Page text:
Rebekah Brockman and Dan Clegg as the titular lovers in Cal Shakes’ “Romeo & Juliet”
Photo by Kevin Berne
‘Romeo & Juliet’
By William Shakespeare
Directed by Shana Cooper
California Shakespeare Theater, Orinda, Calif.
July 3-28, 2013
Cal Shakes’ new production of “Romeo and Juliet” is like watching Shakespeare on speed. Director Shana Cooper has crafted a 21st century love story that propels the audience through the all-too-familiar plot on the wings of teenage passion, both for bonding and for blood sport. And the ampersand in the title above is intentional, as are Romeo’s beat-up jeans and Mercutio’s overflowing beer can. No cell phones or computers (thank heavens) but a bare stage that allows you to build your own Verona in imagination, with occasional set props like a scaffold for a balcony, a bed, a bier, torches and a fire pit (Daniel Ostling, designer).
Much has been cut to bring this “R&J” in in just over two hours but little has been lost. The star cross’d lovers meet and sigh and wed and bed and part and die just as before, but perhaps with a little more energy than usual. Rebekah Brockman, luminous as Juliet, holds the whole thing together with a performance that matches her recent triumph as Thomasina in A.C.T.’s recent “Arcadia.” Brockman had better watch out or she will be permanently typecast as a precocious 13-year-old. She does it so well. Then again, time will probably take care of that, as it does so many things.
Her Romeo is Dan Clegg, scruffy, energetic and in love with love. I found his slight British accent jarring, as no one else in the cast had one. Together they are an appealing pair of young lovers who can’t keep their eyes, hands or lips off each other. The other performance that anchors the ensemble is Cal Shakes veteran Domenique Lozano as Juliet’s wise, earthy and sympathetic nurse. Lozano also doubles as the Prince of Verona, a small part mostly involved with scolding the warring clans of Montague and Capulet for brawling in the streets.
Mercutio, that champion brawler and Romeo’s best friend, is well-played by Joseph J. Parks, delivering one of the most entertaining “Queen Mab” speeches I’ve heard. But Arwen Anderson is a disappointing Benvolio, Romeo’s cousin and other friend. Even worse is her wooden interpretation of the distant and aloof Lady Capulet. There are only seven people in this show and everyone, with the exception of the title characters, doubles in roles. This tactic is most successful with Bay Area stalwart Dan Hiatt who is a powerful Lord Capulet and a sympathetic Friar Lawrence, almost making you believe they are not played by the same actor.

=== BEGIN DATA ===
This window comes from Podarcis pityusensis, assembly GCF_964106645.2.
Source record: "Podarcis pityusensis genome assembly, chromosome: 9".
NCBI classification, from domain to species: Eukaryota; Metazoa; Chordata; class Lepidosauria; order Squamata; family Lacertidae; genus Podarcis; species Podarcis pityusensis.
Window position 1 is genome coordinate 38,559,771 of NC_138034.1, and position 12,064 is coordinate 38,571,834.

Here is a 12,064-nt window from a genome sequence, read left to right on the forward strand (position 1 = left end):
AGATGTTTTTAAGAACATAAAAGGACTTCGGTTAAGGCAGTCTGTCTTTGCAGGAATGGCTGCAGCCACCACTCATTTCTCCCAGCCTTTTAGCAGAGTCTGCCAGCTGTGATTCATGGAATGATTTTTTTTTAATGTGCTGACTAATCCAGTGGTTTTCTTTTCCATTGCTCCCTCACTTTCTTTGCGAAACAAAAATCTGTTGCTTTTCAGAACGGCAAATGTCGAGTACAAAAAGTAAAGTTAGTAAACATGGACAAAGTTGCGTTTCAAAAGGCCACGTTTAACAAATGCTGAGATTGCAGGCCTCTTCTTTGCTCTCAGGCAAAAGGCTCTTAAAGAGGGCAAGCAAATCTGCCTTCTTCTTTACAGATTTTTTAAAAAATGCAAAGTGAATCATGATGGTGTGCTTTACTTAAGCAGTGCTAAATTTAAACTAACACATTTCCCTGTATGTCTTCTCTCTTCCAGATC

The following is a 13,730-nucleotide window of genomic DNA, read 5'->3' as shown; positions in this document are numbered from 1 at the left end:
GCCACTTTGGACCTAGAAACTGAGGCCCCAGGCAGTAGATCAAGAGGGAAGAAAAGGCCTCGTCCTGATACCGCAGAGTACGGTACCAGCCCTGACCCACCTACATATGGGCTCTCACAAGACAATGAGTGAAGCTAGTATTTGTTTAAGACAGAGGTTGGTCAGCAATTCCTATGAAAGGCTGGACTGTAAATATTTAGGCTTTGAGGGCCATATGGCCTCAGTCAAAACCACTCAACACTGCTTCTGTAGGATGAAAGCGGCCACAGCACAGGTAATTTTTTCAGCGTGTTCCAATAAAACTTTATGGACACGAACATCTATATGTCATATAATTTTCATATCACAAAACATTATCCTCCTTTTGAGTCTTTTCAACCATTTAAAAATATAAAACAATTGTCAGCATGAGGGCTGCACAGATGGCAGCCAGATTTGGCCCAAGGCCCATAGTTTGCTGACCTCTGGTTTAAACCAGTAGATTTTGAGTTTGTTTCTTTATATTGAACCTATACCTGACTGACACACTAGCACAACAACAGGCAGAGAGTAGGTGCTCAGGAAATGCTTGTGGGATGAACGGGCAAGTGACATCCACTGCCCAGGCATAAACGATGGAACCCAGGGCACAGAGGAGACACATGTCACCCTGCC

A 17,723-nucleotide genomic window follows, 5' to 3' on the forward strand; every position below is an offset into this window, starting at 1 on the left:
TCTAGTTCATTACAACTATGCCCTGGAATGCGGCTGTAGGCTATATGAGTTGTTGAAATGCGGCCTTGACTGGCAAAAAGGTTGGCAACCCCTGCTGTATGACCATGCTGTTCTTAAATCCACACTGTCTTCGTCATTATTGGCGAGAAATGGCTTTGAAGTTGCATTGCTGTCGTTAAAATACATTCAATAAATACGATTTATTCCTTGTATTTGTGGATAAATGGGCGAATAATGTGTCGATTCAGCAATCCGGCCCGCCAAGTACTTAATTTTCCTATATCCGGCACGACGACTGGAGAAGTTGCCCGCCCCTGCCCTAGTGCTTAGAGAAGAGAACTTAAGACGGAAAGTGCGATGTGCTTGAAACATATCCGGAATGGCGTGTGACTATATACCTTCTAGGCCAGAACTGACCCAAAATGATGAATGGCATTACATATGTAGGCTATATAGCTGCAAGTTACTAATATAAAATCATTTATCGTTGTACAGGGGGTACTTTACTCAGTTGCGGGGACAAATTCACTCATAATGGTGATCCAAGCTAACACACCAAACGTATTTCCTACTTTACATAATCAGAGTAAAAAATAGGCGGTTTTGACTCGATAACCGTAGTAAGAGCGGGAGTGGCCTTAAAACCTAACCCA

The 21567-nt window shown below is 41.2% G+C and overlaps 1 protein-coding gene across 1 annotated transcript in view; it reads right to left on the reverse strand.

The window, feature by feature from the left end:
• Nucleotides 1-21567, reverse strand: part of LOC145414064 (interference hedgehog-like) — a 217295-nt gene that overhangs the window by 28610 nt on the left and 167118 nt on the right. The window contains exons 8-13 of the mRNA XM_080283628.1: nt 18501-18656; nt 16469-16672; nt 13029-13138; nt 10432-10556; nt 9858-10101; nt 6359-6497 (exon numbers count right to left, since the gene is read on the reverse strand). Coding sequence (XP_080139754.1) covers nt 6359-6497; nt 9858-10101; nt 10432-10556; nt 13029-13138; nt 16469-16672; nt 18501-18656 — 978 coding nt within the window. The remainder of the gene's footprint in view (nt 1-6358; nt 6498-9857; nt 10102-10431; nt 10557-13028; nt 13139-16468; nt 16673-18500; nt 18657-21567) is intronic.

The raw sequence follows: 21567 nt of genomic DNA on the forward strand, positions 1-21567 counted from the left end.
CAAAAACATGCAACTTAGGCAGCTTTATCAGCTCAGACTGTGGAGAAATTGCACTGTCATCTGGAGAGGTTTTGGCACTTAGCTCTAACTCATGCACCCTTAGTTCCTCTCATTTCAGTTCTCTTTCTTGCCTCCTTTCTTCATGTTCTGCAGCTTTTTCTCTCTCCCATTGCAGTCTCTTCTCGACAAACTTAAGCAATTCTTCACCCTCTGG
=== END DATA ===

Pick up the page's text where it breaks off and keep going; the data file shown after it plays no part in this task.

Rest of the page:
But Nick Gabriel makes kind of a mess of both the pugnacious Tybalt, Juliet’s cousin – the guy who stabs Mercutio and is killed in turn by Romeo, setting in motion the darker side of the story – and Count Paris, the man old Capulet has chosen for his daughter to wed, not knowing that she has already married another, a scion of the enemy Montagues to boot.
Both the music, by Paul James Prendergast, and the movement, by choreographer Erika Chong Shuch, are pleasant but slight and do little to enhance the production. It is the concept itself and director Cooper’s realization of it – the sheer propulsion of the plot as if borne on the exuberance of youth and the inevitability of tragedy – that make this “Romeo & Juliet” different from those you may have seen before. Its gritty look and vernacular sound make it less Zefferelli and more “West Side Story,” less pretty but no less moving in the end. “For never was there a tale of such woe …”